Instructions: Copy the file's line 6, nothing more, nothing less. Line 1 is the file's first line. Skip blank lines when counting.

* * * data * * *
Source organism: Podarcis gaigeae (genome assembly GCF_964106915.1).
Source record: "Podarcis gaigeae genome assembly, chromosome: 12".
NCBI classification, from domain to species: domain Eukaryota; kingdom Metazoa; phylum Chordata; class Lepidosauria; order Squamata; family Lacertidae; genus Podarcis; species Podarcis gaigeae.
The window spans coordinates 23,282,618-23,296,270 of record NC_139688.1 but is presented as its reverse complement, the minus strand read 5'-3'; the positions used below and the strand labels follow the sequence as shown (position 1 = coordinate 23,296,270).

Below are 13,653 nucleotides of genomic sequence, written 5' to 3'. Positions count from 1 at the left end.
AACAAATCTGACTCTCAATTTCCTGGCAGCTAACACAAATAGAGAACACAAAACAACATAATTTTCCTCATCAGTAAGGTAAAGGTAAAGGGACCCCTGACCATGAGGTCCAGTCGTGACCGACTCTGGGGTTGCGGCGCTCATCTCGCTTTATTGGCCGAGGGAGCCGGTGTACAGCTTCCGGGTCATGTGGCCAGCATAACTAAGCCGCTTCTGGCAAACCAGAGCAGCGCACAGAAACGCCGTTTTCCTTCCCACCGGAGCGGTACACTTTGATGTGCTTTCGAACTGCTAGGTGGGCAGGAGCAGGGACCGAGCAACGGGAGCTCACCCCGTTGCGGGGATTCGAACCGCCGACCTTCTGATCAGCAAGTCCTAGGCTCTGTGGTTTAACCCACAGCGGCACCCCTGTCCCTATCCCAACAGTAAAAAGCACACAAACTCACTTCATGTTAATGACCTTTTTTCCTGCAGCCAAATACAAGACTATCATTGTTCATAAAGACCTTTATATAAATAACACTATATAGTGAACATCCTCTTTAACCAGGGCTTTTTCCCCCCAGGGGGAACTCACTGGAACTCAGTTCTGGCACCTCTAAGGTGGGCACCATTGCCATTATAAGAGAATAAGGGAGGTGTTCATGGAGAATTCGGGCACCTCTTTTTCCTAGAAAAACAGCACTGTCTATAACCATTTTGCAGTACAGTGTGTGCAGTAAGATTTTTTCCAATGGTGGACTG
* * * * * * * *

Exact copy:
AACAAATCTGACTCTCAATTTCCTGGCAGCTAACACAAATAGAGAACACAAAACAACATAATTTTCCTCATCAGTAAGGTAAAGGTAAAGGGACCCCTGACCATGAGGTCCAGTCGTGACCGACTCTGGGGTTGCGGCGCTCATCTCGCTTTATTGGCCGAGGGAGCCGGTGTACAGCTTCCGGGTCATGTGGCCAGCATAACTAAGCCGCTTCTGGCAAACCAGAGCAGCGCACAGAAACGCCGTTTTCCTTCCCACCGGAGCGGTACACTTTGATGTGCTTTCGAACTGCTAGGTGGGCAGGAGCAGGGACCGAGCAACGGGAGCTCACCCCGTTGCGGGGATTCGAACCGCCGACCTTCTGATCAGCAAGTCCTAGGCTCTGTGGTTTAACCCACAGCGGCACCCCTGTCCCTATCCCAACAGTAAAAAGCACACAAACTCACTTCATGTTAATGACCTTTTTTCCTGCAGCCAAATACAAGACTATCATTGTTCATAAAGACCTTTATATAAATAACACTATATAGTGAACATCCTCTTTAACCAGGGCTTTTTCCCCCCAGGGGGAACTCACTGGAACTCAGTTCTGGCACCTCTAAGGTGGGCACCATTGCCATTATAAGAGAATAAGGGAGGTGTTCATGGAGAATTCGGGCACCTCTTTTTCCTAGAAAAACAGCACTGTCTATAACCATTTTGCAGTACAGTGTGTGCAGTAAGATTTTTTCCAATGGTGGACTG